A relationship between solar activity and aurorae on Earth was postulated1,2 long before space probes directly detected plasma propagating outwards from the Sun3. Violent solar eruption events trigger interplanetary shocks4 that compress Earth's magnetosphere, leading to increased energetic particle precipitation into the ionosphere and subsequent auroral storms5,6. Monitoring shocks is now part of the ‘Space Weather’ forecast programme aimed at predicting solar-activity-related environmental hazards. The outer planets also experience aurorae, and here we report the discovery of a strong transient polar emission on Saturn, tentatively attributed to the passage of an interplanetary shock—and ultimately to a series of solar coronal mass ejection (CME) events. We could trace the shock-triggered events from Earth, where auroral storms were recorded, to Jupiter, where the auroral activity was strongly enhanced, and to Saturn, where it activated the unusual polar source. This establishes that shocks retain their properties and their ability to trigger planetary auroral activity thoughout the Solar System. Our results also reveal differences in the planetary auroral responses on the passing shock, especially in their latitudinal and local time dependences.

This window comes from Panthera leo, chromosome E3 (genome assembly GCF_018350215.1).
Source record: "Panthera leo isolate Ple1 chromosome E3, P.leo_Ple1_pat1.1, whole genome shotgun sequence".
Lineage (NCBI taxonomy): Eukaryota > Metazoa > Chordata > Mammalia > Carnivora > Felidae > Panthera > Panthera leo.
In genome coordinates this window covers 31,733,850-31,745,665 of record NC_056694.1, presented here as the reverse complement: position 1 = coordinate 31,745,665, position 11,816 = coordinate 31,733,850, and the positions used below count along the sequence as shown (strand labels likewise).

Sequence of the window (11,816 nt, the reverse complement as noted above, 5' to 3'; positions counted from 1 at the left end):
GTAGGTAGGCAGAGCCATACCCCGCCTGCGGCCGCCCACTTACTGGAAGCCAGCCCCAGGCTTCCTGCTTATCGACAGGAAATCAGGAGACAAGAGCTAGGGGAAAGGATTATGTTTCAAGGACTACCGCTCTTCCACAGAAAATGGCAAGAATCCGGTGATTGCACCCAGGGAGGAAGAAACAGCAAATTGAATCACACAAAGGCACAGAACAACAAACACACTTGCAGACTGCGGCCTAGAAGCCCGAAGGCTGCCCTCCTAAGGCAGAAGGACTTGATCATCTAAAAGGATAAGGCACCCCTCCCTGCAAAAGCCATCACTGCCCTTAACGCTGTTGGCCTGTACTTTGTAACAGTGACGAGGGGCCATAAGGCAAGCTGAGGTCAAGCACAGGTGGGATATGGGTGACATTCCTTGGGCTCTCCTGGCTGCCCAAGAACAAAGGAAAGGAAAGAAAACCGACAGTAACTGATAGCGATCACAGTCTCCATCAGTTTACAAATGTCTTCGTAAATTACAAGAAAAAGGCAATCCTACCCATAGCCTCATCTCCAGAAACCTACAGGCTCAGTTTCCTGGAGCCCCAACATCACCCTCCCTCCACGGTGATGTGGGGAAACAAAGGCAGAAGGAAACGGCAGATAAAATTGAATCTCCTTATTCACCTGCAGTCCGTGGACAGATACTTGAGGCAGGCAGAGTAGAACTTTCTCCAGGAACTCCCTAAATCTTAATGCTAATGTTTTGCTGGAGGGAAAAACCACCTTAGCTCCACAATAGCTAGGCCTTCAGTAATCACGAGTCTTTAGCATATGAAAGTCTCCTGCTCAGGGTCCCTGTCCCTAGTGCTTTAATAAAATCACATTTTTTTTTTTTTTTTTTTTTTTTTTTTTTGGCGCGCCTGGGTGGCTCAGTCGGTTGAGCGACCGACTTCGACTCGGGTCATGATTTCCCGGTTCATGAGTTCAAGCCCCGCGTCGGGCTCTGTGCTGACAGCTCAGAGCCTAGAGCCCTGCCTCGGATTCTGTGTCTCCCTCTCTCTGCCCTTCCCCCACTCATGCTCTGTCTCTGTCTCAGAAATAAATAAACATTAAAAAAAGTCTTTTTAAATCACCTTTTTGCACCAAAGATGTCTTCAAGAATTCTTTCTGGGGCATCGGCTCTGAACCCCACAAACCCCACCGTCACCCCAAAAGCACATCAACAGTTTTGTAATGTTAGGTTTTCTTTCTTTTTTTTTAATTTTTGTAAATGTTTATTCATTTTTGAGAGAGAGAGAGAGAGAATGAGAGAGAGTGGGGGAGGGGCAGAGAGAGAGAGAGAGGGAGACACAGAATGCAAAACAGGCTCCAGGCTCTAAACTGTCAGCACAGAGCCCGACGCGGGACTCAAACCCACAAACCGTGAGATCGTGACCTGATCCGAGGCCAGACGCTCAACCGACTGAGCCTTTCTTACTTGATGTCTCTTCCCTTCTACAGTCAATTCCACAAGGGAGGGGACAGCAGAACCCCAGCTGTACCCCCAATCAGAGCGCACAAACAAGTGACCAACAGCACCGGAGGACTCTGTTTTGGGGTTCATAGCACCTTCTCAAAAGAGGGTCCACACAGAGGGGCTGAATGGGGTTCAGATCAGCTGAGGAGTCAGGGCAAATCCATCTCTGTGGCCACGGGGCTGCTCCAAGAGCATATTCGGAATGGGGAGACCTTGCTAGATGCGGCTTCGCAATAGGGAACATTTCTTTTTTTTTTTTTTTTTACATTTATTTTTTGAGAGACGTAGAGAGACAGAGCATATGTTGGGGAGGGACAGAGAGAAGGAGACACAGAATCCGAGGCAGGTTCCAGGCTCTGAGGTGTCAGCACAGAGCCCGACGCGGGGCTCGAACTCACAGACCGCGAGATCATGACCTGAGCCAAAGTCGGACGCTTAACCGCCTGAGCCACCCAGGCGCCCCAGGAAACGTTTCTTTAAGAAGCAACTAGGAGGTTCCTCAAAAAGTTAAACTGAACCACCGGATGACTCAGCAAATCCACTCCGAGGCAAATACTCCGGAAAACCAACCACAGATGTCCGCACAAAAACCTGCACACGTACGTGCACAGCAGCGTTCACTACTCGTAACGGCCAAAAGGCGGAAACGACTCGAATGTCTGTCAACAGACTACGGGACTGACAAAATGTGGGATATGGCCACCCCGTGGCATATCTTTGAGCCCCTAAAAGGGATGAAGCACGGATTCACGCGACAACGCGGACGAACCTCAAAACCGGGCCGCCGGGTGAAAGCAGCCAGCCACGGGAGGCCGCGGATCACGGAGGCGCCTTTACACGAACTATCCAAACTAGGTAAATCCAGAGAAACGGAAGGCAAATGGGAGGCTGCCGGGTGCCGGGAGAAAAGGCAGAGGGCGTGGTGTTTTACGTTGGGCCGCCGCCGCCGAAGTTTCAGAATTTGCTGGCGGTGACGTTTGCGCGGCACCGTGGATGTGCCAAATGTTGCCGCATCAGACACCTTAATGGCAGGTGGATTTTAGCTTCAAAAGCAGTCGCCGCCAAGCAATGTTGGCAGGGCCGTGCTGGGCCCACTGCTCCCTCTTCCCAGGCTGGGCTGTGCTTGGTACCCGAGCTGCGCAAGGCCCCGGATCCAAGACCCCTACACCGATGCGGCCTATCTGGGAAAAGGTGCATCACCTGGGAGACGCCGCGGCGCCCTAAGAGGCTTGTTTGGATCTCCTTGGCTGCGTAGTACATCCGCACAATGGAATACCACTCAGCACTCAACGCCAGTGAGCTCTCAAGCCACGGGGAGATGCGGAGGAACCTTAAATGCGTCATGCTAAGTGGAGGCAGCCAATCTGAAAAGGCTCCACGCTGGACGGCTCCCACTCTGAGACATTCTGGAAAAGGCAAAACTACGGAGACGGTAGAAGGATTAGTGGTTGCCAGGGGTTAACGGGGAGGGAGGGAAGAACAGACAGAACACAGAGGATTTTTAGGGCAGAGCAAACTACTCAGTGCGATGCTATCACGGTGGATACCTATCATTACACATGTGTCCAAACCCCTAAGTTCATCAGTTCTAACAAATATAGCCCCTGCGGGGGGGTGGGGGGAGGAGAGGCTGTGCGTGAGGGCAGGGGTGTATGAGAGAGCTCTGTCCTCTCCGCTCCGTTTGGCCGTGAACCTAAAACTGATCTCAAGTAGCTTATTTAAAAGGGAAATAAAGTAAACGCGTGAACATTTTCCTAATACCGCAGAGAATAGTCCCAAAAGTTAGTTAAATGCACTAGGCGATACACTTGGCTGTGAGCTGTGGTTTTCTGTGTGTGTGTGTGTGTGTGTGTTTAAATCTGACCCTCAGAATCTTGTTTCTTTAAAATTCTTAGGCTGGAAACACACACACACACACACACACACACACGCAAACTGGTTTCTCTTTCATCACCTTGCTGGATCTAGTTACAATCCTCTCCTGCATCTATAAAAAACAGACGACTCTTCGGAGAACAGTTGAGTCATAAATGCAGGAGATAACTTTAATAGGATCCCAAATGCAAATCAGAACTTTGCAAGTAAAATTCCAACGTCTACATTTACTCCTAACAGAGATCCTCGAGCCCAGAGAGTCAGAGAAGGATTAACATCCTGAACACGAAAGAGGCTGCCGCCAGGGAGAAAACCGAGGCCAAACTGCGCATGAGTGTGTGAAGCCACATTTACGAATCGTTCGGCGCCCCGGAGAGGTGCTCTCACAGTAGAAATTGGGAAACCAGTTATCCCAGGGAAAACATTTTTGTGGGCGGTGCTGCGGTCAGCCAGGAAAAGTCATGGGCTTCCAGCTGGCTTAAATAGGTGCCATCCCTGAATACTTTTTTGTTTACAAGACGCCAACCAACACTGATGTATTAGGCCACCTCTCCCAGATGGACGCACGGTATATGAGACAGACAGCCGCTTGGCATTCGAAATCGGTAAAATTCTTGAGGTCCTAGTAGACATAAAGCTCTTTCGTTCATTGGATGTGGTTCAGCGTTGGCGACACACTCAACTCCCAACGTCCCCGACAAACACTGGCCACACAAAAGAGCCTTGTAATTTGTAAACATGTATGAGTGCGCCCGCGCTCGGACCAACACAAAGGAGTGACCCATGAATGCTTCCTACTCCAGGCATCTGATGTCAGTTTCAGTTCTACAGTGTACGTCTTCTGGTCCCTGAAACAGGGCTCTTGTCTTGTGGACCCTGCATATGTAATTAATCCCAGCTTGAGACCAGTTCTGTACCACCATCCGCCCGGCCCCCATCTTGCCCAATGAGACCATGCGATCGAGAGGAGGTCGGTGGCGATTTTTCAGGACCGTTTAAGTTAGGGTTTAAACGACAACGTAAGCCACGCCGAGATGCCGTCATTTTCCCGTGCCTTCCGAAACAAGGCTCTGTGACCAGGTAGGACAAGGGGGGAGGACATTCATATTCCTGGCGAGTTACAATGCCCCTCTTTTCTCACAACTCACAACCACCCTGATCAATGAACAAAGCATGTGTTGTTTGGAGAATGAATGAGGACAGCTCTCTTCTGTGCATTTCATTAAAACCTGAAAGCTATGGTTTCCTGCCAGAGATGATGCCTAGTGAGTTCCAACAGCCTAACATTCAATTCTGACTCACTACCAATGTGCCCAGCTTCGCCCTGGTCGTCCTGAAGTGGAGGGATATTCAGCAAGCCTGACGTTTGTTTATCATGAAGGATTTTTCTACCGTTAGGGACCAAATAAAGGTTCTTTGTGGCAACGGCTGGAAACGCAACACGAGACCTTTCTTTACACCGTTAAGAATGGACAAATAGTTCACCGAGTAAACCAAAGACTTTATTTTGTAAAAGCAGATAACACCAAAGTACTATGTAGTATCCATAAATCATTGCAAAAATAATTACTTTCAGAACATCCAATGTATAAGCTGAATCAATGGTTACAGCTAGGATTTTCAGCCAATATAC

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This work is based partly on observations with the NASA/ESA HST obtained at the STScI, which is operated by the AURA, Inc. for NASA.
The authors declare that they have no competing financial interests.
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Prangé, R., Pallier, L., Hansen, K. et al. An interplanetary shock traced by planetary auroral storms from the Sun to Saturn. Nature 432, 78–81 (2004). https://doi.org/10.1038/nature02986
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